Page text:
Justice Cahn to also judge Team New Zealand's lawsuit against Alinghi
Justice Cahn, the NY State Supreme Court judge in charge of the lawsuit brought by BMW Oracle against Alinghi, will also judge the lawsuit Team New Zealand filed against Ernesto Bertarelli, Alinghi and ACM on Thursday, as the official documents from the NY Supreme Court show (see picture here below).
Team New Zealand filed two lawsuits against Alinghi on Thursday. The first action, filed in the Supreme Court of the State of New York, "claims damages for breach of contract arising from an agreement made as a pre-condition of ETNZ’s entry to the 33rd America’s Cup". The second action has been filed in the Federal Court under United States anti-trust legislation. Justice Cahn will obviously judge the first case.
One of the first things Justice Cahn did right after Grant Dalton and the team's lawyers filed their papers on Thursday was to issue an "ex parte order to compel preservation of records" (see attached PDF file at the top of the article). I'm not a lawyer, far from it, but just a quick web search is enough to find other cases with such orders. This order basically means that Team New Zealand (the Plaintiff) and Ernesto Bertarelli, Alinghi and ACM (the Defendants) are "restrained from destroying, erasing, mutilating, concealing, altering, transferring, writing over, or otherwise disposing of in any manner, directly or indirectly, any documents or records of any kind that relate to the case".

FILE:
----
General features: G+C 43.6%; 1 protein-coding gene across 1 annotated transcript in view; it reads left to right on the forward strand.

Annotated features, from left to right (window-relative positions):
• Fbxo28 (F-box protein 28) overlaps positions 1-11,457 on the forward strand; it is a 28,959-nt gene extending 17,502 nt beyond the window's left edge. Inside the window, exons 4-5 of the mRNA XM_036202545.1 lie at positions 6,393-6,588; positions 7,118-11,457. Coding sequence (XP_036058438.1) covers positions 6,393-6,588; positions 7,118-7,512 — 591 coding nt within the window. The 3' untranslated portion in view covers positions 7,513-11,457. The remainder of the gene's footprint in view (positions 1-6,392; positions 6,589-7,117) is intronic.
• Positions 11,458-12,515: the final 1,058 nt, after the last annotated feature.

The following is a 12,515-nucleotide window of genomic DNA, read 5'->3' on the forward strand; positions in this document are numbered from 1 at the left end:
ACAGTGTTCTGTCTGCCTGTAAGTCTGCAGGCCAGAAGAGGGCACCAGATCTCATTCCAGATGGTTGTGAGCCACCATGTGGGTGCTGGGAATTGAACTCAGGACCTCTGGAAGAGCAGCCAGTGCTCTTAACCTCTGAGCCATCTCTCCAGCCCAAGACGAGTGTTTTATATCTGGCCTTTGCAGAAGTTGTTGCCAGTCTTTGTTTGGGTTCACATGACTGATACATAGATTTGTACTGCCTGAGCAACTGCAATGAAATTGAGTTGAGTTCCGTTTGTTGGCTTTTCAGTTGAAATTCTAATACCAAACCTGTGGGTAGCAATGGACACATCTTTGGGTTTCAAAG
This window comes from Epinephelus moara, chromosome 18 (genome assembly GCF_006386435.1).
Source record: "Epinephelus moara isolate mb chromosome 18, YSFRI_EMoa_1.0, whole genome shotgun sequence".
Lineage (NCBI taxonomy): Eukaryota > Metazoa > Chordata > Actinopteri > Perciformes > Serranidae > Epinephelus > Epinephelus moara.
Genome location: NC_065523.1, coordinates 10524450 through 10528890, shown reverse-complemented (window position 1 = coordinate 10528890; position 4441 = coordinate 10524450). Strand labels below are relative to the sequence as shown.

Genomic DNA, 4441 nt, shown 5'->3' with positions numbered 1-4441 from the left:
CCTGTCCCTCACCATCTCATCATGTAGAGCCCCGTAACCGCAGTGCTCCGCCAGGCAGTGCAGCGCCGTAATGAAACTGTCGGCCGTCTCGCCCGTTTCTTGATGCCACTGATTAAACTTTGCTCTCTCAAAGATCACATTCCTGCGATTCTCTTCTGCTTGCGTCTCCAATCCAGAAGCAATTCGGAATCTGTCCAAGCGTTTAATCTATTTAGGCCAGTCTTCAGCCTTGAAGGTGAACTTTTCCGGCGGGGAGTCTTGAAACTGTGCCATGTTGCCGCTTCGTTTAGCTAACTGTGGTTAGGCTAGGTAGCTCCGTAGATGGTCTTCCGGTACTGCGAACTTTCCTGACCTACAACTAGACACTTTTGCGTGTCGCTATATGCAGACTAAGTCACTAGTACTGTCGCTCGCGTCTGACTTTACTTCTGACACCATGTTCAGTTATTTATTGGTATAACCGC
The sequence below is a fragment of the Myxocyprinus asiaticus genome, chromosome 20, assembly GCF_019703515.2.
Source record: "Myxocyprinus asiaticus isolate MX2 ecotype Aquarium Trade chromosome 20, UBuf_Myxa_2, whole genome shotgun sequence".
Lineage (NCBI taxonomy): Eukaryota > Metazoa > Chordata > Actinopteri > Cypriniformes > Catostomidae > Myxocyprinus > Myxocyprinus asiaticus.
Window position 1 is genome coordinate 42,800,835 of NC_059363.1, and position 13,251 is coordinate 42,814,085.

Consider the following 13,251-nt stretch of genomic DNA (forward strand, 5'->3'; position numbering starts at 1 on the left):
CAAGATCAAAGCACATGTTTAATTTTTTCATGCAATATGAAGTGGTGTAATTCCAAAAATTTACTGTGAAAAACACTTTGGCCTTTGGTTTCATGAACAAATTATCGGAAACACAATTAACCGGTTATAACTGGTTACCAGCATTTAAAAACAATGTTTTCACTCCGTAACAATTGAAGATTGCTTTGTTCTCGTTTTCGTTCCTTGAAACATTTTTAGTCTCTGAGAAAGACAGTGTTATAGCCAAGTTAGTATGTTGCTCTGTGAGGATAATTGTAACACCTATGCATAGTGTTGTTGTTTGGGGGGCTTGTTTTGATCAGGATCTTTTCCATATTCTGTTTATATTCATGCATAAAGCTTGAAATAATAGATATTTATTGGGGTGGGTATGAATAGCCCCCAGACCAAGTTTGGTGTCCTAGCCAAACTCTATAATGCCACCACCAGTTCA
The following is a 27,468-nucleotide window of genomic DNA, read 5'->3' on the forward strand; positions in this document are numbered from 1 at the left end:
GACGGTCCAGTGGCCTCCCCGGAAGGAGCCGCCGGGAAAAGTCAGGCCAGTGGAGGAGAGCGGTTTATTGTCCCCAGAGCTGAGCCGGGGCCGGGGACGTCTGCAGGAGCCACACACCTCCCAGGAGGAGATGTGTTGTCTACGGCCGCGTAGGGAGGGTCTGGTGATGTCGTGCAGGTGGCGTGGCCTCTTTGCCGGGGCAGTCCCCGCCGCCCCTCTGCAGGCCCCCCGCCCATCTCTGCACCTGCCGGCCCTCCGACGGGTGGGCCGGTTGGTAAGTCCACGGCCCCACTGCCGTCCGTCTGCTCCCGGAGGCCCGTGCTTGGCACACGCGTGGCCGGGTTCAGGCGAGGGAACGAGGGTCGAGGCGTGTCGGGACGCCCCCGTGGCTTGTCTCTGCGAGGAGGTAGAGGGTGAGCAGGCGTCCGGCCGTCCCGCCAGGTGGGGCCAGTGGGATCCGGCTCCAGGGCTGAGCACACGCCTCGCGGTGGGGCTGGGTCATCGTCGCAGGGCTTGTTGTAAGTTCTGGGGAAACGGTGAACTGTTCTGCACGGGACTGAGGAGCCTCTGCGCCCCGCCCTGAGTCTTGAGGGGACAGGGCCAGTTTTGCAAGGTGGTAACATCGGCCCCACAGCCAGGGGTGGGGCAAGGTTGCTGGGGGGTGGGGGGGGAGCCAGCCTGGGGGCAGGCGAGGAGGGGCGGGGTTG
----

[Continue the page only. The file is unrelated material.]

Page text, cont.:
One is to assume that Justice Cahn will thoroughly examine all these documents in order to judge the case and it should be fair to suppose that this particular case will take much longer to resolve than the one facing BMW Oracle and Alinghi.
You can now follow both cases by simply registering to the eTrack system provided by the NY State Unified Court System. After registering just enter the index of the case you are interested in. For the BMW Oracle vs Alinghi lawsuit it's 602446/2007 and for the new one brought by Team NZ it's 600662/2008. All information will be immediately delivered to your mailbox.
Note: According to Wikipedia, "Ex parte is a Latin legal term meaning "from (by or for) one party" (pronounced /ɛks ˈpɑrteɪ/ or /ɛks ˈpɑrti/ in English). An ex parte decision is one decided by a judge without requiring all of the parties to the controversy to be present."